This week’s “Restaurant Stories” column is about one of those times when you just want something fried with a drink. Promise to go back to regularly scheduled programming next week.
Comfort is Crunch and Salt
The day had started very early in a little town in western Massachusetts. My wife and I got up, looked at the morning fog that had enveloped our hotel and packed. We were among the first at breakfast, where we ate a little of our bread and cheese in relative silence. We talked about a story in that morning’s New York Times, checked our watches and declared it time to go.
We drove 10 minutes to meet our daughter, who had just spent the first night in her new college dorm. We had moved her in the previous day and then spent much of the afternoon figuring out which clothes she could squeeze into her closet, which ones she would store for the winter, and which ones we’d schlepp right back to Atlanta. Girls always overpack. At least my girls do.
We met our daughter in front of her dorm. She seemed a little disoriented from the evening before — a welcome dinner for freshmen, a movie in the student center and finally an “ice cream social” that started at 11 p.m. and had lasted late into the morning. She was startled by the sharp chill and woozy light of her first New England fall morning. We only had an hour with her before she had to take a placement exam.
We went to the little coffee shop in town. My daughter had a bagel, I had a caffe latte, my wife had nothing. Then, minutes later, standing in the middle of a campus quad, we hugged our girl goodbye as she joined a file of her new classmates heading to an auditorium for the exam.
My wife and I hiked for an hour or so in a nearby forest to clear our heads. After that, we had a three-hour drive to Boston to catch our flight home. I napped while she drove, and she did likewise when I drove. Somewhere along the way, we bought a ham-and-cheese sandwich to split in the car.
On the plane, I read a fine autobiography written by a woman who had escaped Nazi Germany, while my wife caught up on some work. I dozed off for a bit in the middle and missed out on my Biscoff cookies. I love my Biscoff cookies dunked in a cup of black coffee. They’re the best thing about Delta.
And then we were in Atlanta. I headed into the office downtown to check in, while my wife went home. I had a little time to kill before picking up my youngest child from a lesson and … dammit!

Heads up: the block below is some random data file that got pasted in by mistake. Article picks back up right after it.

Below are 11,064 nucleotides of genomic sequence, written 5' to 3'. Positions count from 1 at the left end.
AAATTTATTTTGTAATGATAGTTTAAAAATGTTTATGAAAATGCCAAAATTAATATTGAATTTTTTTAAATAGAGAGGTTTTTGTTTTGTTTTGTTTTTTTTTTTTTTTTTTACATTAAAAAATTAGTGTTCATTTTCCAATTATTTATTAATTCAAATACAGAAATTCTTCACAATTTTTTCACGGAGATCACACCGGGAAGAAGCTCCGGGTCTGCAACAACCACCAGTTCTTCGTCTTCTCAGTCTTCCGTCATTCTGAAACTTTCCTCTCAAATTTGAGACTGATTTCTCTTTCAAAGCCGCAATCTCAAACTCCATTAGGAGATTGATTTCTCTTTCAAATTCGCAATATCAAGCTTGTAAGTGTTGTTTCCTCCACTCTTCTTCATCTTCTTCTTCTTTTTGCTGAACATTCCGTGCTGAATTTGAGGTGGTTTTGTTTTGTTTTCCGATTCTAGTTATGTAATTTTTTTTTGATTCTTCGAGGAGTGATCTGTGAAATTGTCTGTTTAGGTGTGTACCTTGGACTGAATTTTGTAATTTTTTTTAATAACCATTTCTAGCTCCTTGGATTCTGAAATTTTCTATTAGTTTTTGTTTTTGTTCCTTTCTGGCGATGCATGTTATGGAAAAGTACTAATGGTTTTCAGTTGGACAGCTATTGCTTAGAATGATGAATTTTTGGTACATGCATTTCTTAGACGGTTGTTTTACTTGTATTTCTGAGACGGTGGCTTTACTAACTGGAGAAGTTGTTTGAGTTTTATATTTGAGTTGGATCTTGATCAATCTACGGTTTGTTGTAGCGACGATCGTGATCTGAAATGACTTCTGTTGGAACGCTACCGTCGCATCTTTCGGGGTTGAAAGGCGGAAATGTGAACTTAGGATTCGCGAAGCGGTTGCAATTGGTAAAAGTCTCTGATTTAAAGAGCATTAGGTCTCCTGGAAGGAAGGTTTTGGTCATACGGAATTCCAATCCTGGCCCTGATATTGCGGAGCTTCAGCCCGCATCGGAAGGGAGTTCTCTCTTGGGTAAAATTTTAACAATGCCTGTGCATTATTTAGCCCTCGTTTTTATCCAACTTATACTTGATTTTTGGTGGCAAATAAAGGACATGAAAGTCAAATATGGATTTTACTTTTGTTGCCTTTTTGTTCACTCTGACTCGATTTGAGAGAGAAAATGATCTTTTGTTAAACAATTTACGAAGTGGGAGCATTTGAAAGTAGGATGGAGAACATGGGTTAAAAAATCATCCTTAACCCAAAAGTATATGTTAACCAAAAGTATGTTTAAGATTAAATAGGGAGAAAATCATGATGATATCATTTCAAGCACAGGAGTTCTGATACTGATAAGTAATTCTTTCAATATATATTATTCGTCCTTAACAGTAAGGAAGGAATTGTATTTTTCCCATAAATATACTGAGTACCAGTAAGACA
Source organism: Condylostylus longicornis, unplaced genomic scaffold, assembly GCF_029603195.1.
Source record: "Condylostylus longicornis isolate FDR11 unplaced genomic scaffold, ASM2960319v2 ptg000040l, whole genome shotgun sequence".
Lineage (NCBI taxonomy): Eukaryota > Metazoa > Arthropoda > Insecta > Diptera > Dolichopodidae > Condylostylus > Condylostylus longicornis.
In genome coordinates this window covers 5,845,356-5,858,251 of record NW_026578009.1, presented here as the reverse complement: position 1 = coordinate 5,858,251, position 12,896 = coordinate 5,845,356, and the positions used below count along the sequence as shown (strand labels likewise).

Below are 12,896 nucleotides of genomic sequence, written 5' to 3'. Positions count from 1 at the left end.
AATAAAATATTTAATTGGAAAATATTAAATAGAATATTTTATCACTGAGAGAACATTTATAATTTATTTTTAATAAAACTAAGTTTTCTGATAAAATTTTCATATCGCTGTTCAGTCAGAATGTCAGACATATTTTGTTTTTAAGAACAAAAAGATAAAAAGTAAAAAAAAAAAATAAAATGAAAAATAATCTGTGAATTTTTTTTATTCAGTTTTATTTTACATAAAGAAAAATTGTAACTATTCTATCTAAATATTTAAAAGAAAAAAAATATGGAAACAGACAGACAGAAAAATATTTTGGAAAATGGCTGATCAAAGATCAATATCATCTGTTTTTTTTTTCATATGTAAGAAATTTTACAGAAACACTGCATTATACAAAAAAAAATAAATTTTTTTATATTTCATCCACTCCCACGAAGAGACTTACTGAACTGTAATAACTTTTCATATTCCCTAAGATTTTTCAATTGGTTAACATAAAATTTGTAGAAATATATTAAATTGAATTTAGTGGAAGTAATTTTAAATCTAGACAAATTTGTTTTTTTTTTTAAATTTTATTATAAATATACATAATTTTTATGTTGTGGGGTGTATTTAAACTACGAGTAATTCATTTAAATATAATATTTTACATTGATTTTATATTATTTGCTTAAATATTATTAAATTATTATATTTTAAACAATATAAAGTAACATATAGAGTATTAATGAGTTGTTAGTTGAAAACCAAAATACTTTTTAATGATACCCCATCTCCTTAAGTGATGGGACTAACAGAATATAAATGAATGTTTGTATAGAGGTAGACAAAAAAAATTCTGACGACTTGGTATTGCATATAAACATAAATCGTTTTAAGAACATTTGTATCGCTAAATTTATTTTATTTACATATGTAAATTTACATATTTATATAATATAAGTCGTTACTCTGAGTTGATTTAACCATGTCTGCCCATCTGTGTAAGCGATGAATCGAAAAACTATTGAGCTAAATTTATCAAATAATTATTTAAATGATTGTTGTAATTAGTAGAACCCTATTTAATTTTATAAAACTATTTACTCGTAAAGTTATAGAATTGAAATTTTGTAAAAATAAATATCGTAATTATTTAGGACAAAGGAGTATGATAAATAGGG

I was starving. Not for good food. Not for anything nourishing. In fact, the very idea of nourishment seemed anathema to my mood. I needed dammit food.
The meal appeared to me like a vision: fried calamari and a Manhattan. Neither are favorites. Neither are guilty pleasures. But, as soon as my mind conjured this unhealthy repast, I turned off my computer and walked over to McCormick and Schmick’s in the CNN Center.
There were only a few people in the bar, where I grabbed a stool and eavesdropped a little on a young couple having a so-so date. (He ate raw oysters and kept checking his BlackBerry; she had a creamy pasta and tried to initiate conversation topics.)
My drink came first, and it was splendid — not too sweet, with the perfect two drops of bitters. I sipped slowly.
Then, a generous portion (as well it should be for $10) of calamari suddenly appeared via stealth waiter. I pushed the sweet and mayonnaisey sauces aside and asked for lemons. Lots of lemons.
The calamari was crunchy, tender, mild, fine. I would have liked more tentacles and fewer rings. I also would have preferred if there wasn’t an unidentified black thing on the plate — an item that had apparently spent a long time in the fryer basket. Whatever. People who eat dammit food can’t worry about burnt mysteries. They just eat around them.
I was exhausted. My head hurt. My heart hurt. I was feeling sorry for myself. Fried food and alcohol. Crunchy and salty. Sweet and boozy. The comfort of empty calories.
My cellphone rang, and I saw my daughter’s face light up on it. My heart melted. My eyes watered. Sound cheerful, I commanded myself, slapping my face, alarming the bartender, smiling, answering, “Hi, Sweetie!”